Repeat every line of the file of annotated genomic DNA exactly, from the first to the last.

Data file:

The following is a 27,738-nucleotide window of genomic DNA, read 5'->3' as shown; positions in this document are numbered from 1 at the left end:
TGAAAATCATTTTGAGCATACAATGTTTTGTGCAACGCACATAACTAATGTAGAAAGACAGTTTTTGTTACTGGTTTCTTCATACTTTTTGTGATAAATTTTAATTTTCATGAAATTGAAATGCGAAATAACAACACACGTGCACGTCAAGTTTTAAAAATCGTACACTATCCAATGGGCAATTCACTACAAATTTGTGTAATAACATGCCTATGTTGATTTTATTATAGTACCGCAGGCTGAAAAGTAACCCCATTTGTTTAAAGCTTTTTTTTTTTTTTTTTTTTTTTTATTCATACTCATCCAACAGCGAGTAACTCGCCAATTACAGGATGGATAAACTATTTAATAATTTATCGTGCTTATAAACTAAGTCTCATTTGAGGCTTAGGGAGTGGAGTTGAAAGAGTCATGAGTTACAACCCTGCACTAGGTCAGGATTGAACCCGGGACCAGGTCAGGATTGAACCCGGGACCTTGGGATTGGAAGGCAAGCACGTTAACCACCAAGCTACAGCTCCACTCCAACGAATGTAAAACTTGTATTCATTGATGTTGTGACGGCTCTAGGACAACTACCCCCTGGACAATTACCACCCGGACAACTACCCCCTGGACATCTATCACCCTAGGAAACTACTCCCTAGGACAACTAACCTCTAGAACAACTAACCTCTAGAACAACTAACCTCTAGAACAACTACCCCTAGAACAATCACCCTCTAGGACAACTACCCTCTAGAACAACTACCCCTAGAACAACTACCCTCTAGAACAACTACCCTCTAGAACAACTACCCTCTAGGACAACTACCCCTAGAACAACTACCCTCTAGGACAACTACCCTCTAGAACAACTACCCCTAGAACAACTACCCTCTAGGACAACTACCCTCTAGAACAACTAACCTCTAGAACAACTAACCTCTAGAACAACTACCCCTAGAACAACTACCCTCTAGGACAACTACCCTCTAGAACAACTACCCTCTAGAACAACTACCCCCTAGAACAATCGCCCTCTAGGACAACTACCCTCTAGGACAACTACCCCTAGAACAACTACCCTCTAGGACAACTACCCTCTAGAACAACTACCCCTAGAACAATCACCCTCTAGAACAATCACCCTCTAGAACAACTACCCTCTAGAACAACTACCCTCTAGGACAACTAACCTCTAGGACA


The following is a 27,738-nucleotide window of genomic DNA, read 5'->3' as shown; positions in this document are numbered from 1 at the left end:
TGAAAATCATTTTGAGCATACAATGTTTTGTGCAACGCACATAACTAATGTAGAAAGACAGTTTTTGTTACTGGTTTCTTCATACTTTTTGTGATAAATTTTAATTTTCATGAAATTGAAATGCGAAATAACAACACACGTGCACGTCAAGTTTTAAAAATCGTACACTATCCAATGGGCAATTCACTACAAATTTGTGTAATAACATGCCTATGTTGATTTTATTATAGTACCGCAGGCTGAAAAGTAACCCCATTTGTTTAAAGCTTTTTTTTTTTTTTTTTTTTTTTTATTCATACTCATCCAACAGCGAGTAACTCGCCAATTACAGGATGGATAAACTATTTAATAATTTATCGTGCTTATAAACTAAGTCTCATTTGAGGCTTAGGGAGTGGAGTTGAAAGAGTCATGAGTTACAACCCTGCACTAGGTCAGGATTGAACCCGGGACCAGGTCAGGATTGAACCCGGGACCTTGGGATTGGAAGGCAAGCACGTTAACCACCAAGCTACAGCTCCACTCCAACGAATGTAAAACTTGTATTCATTGATGTTGTGACGGCTCTAGGACAACTACCCCCTGGACAATTACCACCCGGACAACTACCCCCTGGACATCTATCACCCTAGGAAACTACTCCCTAGGACAACTAACCTCTAGAACAACTAACCTCTAGAACAACTAACCTCTAGAACAACTACCCCTAGAACAATCACCCTCTAGGACAACTACCCTCTAGAACAACTACCCCTAGAACAACTACCCTCTAGAACAACTACCCTCTAGAACAACTACCCTCTAGGACAACTACCCCTAGAACAACTACCCTCTAGGACAACTACCCTCTAGAACAACTACCCCTAGAACAACTACCCTCTAGGACAACTACCCTCTAGAACAACTAACCTCTAGAACAACTAACCTCTAGAACAACTACCCCTAGAACAACTACCCTCTAGGACAACTACCCTCTAGAACAACTACCCTCTAGAACAACTACCCCCTAGAACAATCGCCCTCTAGGACAACTACCCTCTAGGACAACTACCCCTAGAACAACTACCCTCTAGGACAACTACCCTCTAGAACAACTACCCCTAGAACAATCACCCTCTAGAACAATCACCCTCTAGAACAACTACCCTCTAGAACAACTACCCTCTAGGACAACTAACCTCTAGGACA